By Sungeun (Grace) Chung
These days, college students graduate into a competitive job markets where a high unemployment rate and an oversupply of workers coexist. Yet the case of South Korea is extraordinary. Despite the miraculously rapid economic growth following the Korean War, which is referred to as the “Miracle on the Han River.” However, what they are now experiencing is an economic slump with high unemployment rate among youth (age 20-29), which is over 9.2 percent according to official government statistics. Nevertheless, this is merely not reflective of the full picture as data shows over 58% of South Korea’s youth is either unemployed or underemployed.
South Korea is very well known for its highly competitive academic system, which further suggests a lingering oversupply of graduates. The Organization for Economic Co-operation and Development (OECD) figures indicate that69% of Korean millennials have a college degree, which is the highest among OECD countries in 2015.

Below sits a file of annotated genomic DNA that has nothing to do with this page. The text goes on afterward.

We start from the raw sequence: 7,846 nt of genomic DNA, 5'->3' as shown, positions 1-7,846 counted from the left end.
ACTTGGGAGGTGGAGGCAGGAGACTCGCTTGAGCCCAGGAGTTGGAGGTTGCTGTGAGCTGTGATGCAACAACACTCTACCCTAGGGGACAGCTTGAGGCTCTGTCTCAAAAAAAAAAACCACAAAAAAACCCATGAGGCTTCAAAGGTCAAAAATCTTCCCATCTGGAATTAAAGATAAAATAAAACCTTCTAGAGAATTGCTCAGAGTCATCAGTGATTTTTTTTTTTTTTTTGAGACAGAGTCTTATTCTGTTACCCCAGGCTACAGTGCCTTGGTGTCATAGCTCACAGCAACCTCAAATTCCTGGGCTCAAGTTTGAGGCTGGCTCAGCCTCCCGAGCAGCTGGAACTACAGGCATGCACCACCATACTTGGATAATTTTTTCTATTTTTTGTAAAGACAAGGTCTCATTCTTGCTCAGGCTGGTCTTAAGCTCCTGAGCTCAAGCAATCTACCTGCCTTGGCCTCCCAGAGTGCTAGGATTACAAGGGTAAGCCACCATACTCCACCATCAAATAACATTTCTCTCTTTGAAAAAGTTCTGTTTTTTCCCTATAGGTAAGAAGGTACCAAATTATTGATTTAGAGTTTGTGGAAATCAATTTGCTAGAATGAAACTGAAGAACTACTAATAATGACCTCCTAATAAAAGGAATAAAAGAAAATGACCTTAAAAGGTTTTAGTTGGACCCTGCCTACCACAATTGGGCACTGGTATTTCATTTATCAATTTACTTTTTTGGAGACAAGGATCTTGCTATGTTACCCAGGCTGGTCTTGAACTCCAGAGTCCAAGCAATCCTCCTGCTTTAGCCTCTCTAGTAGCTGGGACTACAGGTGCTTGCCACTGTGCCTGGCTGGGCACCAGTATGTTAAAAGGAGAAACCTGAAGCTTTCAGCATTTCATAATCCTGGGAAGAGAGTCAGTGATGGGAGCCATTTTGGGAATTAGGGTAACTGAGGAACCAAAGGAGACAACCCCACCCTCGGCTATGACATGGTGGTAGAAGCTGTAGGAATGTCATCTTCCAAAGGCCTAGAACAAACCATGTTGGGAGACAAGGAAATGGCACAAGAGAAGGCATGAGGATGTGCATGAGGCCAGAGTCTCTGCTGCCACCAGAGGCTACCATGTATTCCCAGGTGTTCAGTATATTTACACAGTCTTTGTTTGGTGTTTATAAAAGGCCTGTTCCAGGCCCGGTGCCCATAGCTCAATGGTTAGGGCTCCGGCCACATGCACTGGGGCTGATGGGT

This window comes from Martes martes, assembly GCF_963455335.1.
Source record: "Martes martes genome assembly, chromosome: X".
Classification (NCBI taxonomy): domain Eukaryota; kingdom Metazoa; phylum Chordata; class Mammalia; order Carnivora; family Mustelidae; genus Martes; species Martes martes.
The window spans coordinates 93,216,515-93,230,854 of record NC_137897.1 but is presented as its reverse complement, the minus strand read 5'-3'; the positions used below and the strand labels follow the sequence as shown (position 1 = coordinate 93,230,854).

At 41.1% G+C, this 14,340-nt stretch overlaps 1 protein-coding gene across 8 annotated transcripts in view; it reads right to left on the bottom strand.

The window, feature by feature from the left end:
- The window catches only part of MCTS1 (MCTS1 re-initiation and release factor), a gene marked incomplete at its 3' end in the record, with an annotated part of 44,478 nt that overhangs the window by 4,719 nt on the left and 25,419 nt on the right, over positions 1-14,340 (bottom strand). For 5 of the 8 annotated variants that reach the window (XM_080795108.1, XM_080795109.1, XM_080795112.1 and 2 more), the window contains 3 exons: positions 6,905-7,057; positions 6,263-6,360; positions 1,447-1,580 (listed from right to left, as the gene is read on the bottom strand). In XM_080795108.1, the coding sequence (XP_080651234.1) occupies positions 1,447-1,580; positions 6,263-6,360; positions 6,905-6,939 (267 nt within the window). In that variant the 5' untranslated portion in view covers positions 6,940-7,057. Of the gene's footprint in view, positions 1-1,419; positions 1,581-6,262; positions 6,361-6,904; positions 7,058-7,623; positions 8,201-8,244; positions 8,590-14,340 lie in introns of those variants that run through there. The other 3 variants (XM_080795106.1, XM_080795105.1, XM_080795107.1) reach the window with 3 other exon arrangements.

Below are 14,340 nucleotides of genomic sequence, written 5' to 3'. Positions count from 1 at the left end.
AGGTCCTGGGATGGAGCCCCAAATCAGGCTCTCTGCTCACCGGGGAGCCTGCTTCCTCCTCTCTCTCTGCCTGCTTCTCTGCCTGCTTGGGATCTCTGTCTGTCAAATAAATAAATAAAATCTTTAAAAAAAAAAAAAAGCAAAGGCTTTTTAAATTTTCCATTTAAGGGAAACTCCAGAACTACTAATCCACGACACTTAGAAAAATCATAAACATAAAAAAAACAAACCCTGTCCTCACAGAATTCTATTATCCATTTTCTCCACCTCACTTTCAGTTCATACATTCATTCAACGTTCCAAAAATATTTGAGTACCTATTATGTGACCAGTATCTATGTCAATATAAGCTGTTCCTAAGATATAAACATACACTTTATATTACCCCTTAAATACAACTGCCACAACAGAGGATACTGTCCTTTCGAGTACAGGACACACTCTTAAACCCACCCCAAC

Recent graduates’ unrealistic expectations and parental pressure may also be contributing factors. Not only those who graduated from top universities, but also those who graduated from mid to lower ranked universities wish to get a job at South Korea’s conglomerates, the chaebol companies, such as Samsung, LG, Hyundai, etc. Ironically, most Koreans criticize the chaebol companies for their corruption and continuous dominance in Korea’s economy because of its interlocking management system. Moreover, most people who work at those prestigious companies have to give up their evenings for working overtime. They abandon their own life values: love, marriage, childbirth, human relations, home ownership, personal dreams, and hope, which reveals what seven give-up generation means. Then, new problems such as the lowest fertility rates and the highest suicide rates rise among the society. Nonetheless, many young jobseekers still want to give the major corporations a shot or companies that have a higher name value because they usually offer better benefit packages and pay better than most Small and Medium Enterprises (SMEs).